Clearly the current Surface RT is not a great buy. However if ARM developments over the next couple of years seriously compete with Intel Microsoft have ensured they won't get the usual accusations of always being late to the party concerning ARM notebooks. Conversely if Intel takes the mobile limelight from ARM, Windows is well positioned, especially relative to iOS. Makes me laugh that a whole bunch of commentators don't get this bleedin obvious fact. Admit I'm also amused that some marketing types in Microsoft also missed the point and thought this Tegra 3 Surface RT reference device was going to sell just because they squandered a packet on confusing advertising.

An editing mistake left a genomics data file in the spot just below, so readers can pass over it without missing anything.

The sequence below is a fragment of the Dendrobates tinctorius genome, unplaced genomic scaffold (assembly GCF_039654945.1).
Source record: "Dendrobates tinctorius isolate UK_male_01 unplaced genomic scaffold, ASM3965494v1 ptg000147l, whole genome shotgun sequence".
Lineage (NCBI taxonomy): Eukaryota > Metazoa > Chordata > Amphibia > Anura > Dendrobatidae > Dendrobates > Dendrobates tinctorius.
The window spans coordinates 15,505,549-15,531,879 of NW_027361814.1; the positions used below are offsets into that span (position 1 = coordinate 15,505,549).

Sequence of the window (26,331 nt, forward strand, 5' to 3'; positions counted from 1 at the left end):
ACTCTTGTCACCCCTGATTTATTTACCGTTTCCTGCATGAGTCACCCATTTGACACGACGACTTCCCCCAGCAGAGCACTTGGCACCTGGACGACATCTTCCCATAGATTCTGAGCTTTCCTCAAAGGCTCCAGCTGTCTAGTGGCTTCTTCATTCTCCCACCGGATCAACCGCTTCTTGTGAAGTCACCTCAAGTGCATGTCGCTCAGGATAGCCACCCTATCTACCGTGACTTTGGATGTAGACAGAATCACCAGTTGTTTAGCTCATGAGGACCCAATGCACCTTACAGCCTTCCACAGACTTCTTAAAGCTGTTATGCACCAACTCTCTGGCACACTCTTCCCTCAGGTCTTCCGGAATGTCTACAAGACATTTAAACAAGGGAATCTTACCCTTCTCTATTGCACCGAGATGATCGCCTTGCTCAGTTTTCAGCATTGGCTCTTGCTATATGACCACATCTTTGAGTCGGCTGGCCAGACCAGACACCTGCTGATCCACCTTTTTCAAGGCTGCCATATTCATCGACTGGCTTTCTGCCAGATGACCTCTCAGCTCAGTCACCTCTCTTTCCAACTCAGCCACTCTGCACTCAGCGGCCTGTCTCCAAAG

These Surface Pros are slabs thanks to the i5 and its increased power consumption and heat disappation demands. Throw in the keyboard attachment and you may as well be buying an ultrabook.
The Atom based tablets are a far more sensible choice for the form factor - cheaper, longer battery, thinner, less heat and performance which is more than adequate for the sort of apps people run on tablets.
It is an Ultrabook in all but name. With benefit it can double up as a tablet. All things being equal, why would anyone prefer a clamshell? The new Atoms aren't available yet but yeah for some people. Definitely will benefit from haswell power/thermals ASAP for those like me who run more demanding software than Bay Trail offers.
"All things being equal, why would anyone prefer a clamshell?"
Because not all things are equal. The Surface Pro (perhaps living up to its name) has a larger surface footprint than an equivalent size ultrabook. The high center of gravity and lack of stiff hinge means it has a kickstand at the back to support it at a fixed angle and the keyboard is flimsier so it needs to fully rest on something too. Balancing it on your knees in bed or a chair is an extremely precarious proposition.